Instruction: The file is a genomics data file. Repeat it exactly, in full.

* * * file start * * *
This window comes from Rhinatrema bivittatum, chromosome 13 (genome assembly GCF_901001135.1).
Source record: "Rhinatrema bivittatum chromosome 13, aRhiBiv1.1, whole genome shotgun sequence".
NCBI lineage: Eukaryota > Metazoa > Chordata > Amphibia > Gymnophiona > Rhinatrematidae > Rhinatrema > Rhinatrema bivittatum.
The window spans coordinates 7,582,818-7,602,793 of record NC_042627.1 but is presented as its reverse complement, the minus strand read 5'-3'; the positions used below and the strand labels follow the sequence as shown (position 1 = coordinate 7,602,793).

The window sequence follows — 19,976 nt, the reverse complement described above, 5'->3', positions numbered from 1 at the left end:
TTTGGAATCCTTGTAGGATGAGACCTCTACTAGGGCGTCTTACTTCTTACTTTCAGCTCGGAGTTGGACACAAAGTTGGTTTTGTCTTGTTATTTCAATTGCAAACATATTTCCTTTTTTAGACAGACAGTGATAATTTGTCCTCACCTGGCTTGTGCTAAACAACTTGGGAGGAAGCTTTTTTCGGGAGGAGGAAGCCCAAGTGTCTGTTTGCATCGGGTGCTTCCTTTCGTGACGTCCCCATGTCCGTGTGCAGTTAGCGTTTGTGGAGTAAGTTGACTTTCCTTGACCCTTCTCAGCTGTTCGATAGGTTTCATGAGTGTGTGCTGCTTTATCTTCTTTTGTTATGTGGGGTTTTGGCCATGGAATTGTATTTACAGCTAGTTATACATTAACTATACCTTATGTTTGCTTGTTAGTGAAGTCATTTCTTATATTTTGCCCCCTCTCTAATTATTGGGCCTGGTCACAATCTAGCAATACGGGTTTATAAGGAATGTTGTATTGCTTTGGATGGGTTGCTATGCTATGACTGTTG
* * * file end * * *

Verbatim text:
This window comes from Rhinatrema bivittatum, chromosome 13 (genome assembly GCF_901001135.1).
Source record: "Rhinatrema bivittatum chromosome 13, aRhiBiv1.1, whole genome shotgun sequence".
NCBI lineage: Eukaryota > Metazoa > Chordata > Amphibia > Gymnophiona > Rhinatrematidae > Rhinatrema > Rhinatrema bivittatum.
The window spans coordinates 7,582,818-7,602,793 of record NC_042627.1 but is presented as its reverse complement, the minus strand read 5'-3'; the positions used below and the strand labels follow the sequence as shown (position 1 = coordinate 7,602,793).

The window sequence follows — 19,976 nt, the reverse complement described above, 5'->3', positions numbered from 1 at the left end:
TTTGGAATCCTTGTAGGATGAGACCTCTACTAGGGCGTCTTACTTCTTACTTTCAGCTCGGAGTTGGACACAAAGTTGGTTTTGTCTTGTTATTTCAATTGCAAACATATTTCCTTTTTTAGACAGACAGTGATAATTTGTCCTCACCTGGCTTGTGCTAAACAACTTGGGAGGAAGCTTTTTTCGGGAGGAGGAAGCCCAAGTGTCTGTTTGCATCGGGTGCTTCCTTTCGTGACGTCCCCATGTCCGTGTGCAGTTAGCGTTTGTGGAGTAAGTTGACTTTCCTTGACCCTTCTCAGCTGTTCGATAGGTTTCATGAGTGTGTGCTGCTTTATCTTCTTTTGTTATGTGGGGTTTTGGCCATGGAATTGTATTTACAGCTAGTTATACATTAACTATACCTTATGTTTGCTTGTTAGTGAAGTCATTTCTTATATTTTGCCCCCTCTCTAATTATTGGGCCTGGTCACAATCTAGCAATACGGGTTTATAAGGAATGTTGTATTGCTTTGGATGGGTTGCTATGCTATGACTGTTG